This content is from: Corner Office

Why Investors Must Embrace Intellectual Contradiction

The ability to welcome contradiction is the mark of a truly smart cookie. Creating an all-weather portfolio requires investors to do just that.

One of my all-time favorite movies is Real Genius. The 1985 Val Kilmer flick follows nerdy high schooler Mitch as he ascends into a wunderkind academic program at the fictitious Pacific Technical University and partners with physics legend Chris Knight (Kilmer) to construct a six-megawatt laser.

The movie is filled with sarcastic one-liners, saucy double entendres, and a closet-dwelling supergenius named Lazlo Hollyfeld. Of course it also features both a professorial supervillain named Jerry Hathaway, in league with the CIA to weaponize said laser, and bumbling villain-wannabe Kent, best remembered for having conversations with God through his braces.

As Mitch and Knight race to complete the laser so Knight can graduate, Kent sabotages the optics, causing the laser to melt down. This setback, however, leads Knight to a pivotal breakthrough. When Lazlo asks him how he did on his exams, Knight exclaims: “I passed, but I failed! Yeah!” To which Lazlo responds: “Well, then I’m happy and sad for you.”

It ends happily, as most ’80s films did, after Knight and company discover the CIA plot and use the laser to destroy itself and Jerry’s new home in a flood of popcorn. With Tears for Fears playing in the background, it has to be one of the best movie endings of all time.

But it’s the exchange between Lazlo and Knight that I still find intriguing today. F. Scott Fitzgerald wrote, “The test of a first-rate intelligence is the ability to hold two opposing ideas in mind at the same time and still retain the ability to function.” I passed, but I failed. I’m happy and sad for you. The ability to embrace contradiction is the mark of a truly smart cookie.

Which is why I was so pleased to see the results of J.P. Morgan’s 2017 Institutional Investor Survey of hedge fund investors last week. Based on responses of 234 institutional investors — consultants, endowments, foundations, family offices, funds of hedge funds, pensions, and so on — representing roughly $750 billion in assets under management, the survey determined that three quarters of the investors polled were disappointed in hedge fund returns in 2016. As a longtime participant in the alternative-investment industry, why would I find this news comforting? Because at the same time that 75 percent of investors expressed dissatisfaction with hedge fund performance, 67 percent of investors indicated that they intend to maintain their hedge fund allocations, and an additional 20 percent plan to invest more with hedge funds going forward.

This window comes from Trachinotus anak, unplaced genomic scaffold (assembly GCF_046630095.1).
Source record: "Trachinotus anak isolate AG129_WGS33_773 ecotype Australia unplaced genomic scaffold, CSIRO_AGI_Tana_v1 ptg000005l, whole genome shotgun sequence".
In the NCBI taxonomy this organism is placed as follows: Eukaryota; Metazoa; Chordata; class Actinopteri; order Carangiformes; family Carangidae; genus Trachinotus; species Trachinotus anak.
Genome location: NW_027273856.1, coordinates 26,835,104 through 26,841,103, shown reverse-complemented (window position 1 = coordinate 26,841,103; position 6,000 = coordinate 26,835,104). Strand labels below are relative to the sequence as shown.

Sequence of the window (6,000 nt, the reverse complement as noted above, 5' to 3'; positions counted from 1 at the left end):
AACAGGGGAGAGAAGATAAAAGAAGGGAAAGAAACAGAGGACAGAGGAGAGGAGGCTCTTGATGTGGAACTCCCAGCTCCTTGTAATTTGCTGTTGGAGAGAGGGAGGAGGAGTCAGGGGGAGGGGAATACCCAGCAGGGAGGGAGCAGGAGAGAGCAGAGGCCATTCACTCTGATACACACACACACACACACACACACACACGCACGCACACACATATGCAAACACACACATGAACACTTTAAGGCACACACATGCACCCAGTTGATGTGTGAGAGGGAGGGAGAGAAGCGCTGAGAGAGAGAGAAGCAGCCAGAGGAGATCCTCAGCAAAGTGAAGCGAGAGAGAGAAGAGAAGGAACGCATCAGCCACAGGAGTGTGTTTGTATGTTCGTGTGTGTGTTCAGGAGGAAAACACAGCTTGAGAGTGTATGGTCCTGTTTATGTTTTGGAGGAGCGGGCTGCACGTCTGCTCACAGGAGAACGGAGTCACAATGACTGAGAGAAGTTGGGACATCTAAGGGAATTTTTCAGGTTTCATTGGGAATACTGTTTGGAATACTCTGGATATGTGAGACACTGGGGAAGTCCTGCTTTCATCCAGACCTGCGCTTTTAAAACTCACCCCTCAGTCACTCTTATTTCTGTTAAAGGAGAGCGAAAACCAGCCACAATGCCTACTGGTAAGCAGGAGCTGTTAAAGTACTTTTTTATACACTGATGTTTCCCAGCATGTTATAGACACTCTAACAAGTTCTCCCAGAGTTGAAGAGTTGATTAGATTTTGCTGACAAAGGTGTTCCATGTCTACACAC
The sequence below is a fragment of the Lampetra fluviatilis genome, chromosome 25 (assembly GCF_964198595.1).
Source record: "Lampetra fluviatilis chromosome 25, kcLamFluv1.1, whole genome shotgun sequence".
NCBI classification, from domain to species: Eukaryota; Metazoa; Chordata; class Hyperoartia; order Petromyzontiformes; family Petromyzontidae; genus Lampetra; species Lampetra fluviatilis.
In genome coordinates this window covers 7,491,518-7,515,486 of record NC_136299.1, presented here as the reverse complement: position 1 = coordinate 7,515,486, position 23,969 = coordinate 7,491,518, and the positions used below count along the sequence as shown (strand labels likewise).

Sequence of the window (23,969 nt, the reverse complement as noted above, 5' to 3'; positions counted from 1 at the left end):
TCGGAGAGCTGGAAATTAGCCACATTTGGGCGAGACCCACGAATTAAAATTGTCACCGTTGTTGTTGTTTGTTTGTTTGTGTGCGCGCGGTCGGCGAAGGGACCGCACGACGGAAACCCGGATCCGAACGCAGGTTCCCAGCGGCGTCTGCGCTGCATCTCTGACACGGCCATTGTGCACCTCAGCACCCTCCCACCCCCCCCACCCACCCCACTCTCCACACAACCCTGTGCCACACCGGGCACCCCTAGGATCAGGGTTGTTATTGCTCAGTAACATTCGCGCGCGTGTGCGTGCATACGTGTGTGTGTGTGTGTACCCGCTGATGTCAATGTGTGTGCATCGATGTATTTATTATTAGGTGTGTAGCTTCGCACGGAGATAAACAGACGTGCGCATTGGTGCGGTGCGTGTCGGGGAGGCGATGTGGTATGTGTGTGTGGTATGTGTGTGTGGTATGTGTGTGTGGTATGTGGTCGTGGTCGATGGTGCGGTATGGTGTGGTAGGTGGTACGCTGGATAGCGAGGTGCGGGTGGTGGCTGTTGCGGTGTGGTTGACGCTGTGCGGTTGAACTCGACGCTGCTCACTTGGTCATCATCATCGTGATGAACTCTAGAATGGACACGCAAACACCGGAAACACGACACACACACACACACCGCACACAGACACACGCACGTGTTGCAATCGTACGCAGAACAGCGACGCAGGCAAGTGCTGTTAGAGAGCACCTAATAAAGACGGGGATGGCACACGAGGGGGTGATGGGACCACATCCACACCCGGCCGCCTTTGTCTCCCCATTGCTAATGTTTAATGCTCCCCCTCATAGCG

Like Lazlo, this makes me both happy and sad for the investors polled. Why? Of course I’m sad that returns aren’t colossal — my mom is a retired teacher on a pension, so I know exactly what the stakes are in this race. But I’m also happy, because these survey results demonstrate a fundamental understanding of how hedge funds are designed to work. Because they are (or are supposed to be) hedged, it is highly unlikely that hedge funds would consistently outperform a strongly upward-trending market. Investors apparently realize, however, that whatever “underperformance” comes from comparing returns with an unhedged benchmark isn’t inherently an indicator of a broad performance issue. It is instead the nature of the beast.

Hedge funds, in this case, are like insurance. Most of us hate paying insurance premiums when we’re well and only go to the doctor once or twice in a given year, but we’re sure glad to have coverage in the event of catastrophic illness or accident. And while investors haven’t had to exercise their insurance policy since 2008, it seems they do understand that this doesn’t mean they won’t ever need it in the future.

I’m also delighted because these results imply that the hedge funds selected by the investors are, at least to some degree, sticking to their knitting. When I first started in this industry in the late 1990s, too many hedge funds, made giddy by one of the greatest bull markets in history, were drifting ever more long-biased. Soon some were 90 percent or more net long, or had just token hedges in the form of Standard & Poor’s 500 stock index options. When the tech wreck hit in 2000, many investors found their hedge fund “insurance policies” sorely lacking or simply gone.

I am a bit saddened, however, if the investors in question only matched the HFRI Fund Weighted Composite Index performance of 5.57 percent or, worse still, underperformed that number. There are a host of hedge funds that have beaten that bogey but, because they may not be part of the billion-dollar club, are routinely overlooked by many institutional investors. And although these funds may not have boosted returns to the stratospheric level of the S&P 500 over the past eight years, they likely could have made the insurance policy just a bit cheaper.

Clearly, hedge funds continue to face an uphill battle with many investors when it comes to performance, fees, liquidity, indexing, and other factors in 2017. But for the time being I think it’s safe to say that, like Chris Knight, hedge funds both passed and failed in 2016, and many investors seem okay with that level of contradiction for now. How funds fare when the fit hits the shan will truly determine if accepting the cognitive dissonance was worth it.

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